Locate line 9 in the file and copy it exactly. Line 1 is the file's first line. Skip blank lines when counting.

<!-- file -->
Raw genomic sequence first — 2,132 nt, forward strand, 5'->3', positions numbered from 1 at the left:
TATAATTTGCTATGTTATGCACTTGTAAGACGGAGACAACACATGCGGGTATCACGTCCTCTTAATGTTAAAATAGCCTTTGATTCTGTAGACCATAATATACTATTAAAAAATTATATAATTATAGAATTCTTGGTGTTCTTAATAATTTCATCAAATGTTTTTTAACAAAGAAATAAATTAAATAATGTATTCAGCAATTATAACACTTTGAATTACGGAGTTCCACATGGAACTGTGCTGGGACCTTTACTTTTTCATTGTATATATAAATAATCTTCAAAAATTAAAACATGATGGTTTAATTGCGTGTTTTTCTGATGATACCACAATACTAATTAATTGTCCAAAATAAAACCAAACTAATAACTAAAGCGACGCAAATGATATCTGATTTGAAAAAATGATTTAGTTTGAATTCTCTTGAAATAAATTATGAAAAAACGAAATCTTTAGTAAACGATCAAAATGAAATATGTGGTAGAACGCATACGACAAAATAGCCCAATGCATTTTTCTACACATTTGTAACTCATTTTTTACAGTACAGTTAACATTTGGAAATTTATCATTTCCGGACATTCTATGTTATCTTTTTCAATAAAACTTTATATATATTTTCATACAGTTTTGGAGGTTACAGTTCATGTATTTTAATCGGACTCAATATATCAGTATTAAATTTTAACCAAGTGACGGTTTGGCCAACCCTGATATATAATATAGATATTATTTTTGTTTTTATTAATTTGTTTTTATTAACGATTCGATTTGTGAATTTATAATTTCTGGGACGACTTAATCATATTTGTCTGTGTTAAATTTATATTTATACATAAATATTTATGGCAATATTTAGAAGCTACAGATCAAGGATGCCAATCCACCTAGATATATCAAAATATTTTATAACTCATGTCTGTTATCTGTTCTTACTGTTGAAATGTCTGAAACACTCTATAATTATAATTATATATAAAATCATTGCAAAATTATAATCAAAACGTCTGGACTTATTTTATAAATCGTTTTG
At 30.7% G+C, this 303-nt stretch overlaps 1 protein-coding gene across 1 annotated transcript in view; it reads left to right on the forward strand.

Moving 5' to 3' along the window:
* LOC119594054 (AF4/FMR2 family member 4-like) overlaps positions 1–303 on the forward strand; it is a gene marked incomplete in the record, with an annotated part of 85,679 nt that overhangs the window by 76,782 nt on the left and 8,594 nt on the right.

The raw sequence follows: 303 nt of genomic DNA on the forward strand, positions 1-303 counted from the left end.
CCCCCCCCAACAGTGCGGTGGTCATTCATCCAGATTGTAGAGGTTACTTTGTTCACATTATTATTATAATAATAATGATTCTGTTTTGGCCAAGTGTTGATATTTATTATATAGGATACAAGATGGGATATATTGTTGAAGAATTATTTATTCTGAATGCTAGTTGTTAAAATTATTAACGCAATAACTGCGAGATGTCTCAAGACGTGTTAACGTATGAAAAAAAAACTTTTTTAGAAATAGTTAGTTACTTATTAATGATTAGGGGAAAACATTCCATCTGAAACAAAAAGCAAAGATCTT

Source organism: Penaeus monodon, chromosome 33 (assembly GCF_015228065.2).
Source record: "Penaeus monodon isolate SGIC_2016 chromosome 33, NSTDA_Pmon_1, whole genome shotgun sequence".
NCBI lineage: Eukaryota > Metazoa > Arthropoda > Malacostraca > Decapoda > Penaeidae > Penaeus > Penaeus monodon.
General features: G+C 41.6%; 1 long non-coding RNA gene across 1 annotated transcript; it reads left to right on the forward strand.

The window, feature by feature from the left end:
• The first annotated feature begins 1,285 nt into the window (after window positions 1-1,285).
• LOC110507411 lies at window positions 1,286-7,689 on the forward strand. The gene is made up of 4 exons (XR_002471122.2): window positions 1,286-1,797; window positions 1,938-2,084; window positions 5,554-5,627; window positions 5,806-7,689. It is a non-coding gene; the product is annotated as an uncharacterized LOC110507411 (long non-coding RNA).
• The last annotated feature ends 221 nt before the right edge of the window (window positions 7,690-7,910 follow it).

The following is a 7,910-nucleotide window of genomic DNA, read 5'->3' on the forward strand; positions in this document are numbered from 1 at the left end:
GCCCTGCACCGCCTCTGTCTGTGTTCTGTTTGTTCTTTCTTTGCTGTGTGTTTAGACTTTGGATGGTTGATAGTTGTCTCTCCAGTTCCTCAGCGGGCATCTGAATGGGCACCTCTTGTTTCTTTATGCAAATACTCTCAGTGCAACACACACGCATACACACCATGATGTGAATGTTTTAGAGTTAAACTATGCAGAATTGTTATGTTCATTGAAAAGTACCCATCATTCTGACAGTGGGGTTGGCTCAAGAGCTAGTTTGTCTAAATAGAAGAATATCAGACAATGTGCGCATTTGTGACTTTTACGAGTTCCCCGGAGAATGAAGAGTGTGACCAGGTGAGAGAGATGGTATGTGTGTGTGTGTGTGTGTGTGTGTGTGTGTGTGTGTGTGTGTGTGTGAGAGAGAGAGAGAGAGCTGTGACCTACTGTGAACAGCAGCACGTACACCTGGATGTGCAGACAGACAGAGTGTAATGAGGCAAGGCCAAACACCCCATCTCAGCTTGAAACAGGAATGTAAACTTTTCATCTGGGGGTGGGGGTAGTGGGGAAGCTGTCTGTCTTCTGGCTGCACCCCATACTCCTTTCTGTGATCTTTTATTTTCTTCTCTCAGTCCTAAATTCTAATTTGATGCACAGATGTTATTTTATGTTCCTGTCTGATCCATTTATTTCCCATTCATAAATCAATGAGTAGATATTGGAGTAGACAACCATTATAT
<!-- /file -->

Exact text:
Source record: "Penaeus monodon isolate SGIC_2016 chromosome 33, NSTDA_Pmon_1, whole genome shotgun sequence".